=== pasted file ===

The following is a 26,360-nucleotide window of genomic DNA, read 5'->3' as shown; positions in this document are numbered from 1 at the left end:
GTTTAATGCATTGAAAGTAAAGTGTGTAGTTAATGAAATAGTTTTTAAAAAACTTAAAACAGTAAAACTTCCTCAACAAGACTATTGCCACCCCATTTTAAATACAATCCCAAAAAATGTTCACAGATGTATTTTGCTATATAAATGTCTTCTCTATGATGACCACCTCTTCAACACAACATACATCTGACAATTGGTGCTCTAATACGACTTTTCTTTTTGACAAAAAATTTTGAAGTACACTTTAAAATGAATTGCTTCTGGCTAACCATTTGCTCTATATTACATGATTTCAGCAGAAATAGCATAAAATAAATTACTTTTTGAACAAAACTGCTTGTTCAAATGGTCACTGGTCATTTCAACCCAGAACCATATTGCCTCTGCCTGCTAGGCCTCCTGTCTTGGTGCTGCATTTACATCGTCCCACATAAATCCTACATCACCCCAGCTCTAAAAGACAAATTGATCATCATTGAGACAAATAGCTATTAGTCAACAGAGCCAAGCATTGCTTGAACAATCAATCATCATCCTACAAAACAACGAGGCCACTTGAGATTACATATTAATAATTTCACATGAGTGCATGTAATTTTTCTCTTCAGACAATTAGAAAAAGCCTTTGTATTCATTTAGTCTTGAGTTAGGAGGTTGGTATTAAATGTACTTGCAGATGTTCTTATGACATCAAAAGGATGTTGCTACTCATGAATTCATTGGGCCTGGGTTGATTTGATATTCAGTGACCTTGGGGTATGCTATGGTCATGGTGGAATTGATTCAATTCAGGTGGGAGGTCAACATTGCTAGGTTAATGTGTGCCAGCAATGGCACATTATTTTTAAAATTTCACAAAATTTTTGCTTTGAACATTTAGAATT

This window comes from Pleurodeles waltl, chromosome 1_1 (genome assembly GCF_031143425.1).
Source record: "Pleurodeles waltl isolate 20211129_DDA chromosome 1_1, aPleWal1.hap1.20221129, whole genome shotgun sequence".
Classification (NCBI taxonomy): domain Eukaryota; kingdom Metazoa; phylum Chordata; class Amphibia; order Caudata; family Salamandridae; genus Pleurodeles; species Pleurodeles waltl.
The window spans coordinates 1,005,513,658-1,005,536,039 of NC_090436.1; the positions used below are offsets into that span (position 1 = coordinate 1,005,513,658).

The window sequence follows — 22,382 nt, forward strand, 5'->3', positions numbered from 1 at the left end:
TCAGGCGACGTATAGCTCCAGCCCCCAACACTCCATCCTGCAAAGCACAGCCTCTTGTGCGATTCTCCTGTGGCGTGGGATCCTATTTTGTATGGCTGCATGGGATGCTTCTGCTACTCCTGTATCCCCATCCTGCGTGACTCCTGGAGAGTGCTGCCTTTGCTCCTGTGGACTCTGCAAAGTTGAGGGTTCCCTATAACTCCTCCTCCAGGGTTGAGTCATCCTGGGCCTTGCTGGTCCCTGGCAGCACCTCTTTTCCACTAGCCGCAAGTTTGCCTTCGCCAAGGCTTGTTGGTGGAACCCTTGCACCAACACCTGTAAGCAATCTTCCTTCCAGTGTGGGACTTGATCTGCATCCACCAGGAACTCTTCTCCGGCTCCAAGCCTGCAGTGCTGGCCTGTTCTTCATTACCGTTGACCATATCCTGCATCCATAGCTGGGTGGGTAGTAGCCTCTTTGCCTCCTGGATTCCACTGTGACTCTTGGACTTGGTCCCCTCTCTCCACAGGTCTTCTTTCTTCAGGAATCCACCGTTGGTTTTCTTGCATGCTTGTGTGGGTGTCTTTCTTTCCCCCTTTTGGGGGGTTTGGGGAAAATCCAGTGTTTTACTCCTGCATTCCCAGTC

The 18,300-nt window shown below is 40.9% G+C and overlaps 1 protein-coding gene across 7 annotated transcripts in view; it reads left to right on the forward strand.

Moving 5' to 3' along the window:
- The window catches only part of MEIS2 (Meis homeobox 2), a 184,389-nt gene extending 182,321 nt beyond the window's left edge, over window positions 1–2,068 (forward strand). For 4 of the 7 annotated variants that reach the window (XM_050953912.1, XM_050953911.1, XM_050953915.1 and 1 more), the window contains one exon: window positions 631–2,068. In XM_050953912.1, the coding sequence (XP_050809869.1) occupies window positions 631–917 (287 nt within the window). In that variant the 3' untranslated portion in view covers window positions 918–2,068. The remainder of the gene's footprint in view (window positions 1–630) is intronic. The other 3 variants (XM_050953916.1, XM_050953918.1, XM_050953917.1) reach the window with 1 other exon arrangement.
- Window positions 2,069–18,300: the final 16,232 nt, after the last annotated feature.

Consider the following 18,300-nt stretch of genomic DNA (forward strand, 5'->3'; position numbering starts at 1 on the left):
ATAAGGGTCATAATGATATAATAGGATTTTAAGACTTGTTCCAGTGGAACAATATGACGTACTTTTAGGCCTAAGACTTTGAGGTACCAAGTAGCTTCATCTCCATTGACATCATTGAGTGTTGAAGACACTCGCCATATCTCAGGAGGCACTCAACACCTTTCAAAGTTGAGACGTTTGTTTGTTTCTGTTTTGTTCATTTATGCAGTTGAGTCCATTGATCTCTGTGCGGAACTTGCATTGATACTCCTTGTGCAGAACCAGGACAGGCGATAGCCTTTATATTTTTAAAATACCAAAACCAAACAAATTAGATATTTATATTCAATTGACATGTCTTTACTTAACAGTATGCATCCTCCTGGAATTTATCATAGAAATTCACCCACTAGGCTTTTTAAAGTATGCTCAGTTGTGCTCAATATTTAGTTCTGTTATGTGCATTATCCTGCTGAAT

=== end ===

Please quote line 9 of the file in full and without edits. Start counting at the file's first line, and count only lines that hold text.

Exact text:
The 18,300-nt window shown below is 40.9% G+C and overlaps 1 protein-coding gene across 7 annotated transcripts in view; it reads left to right on the forward strand.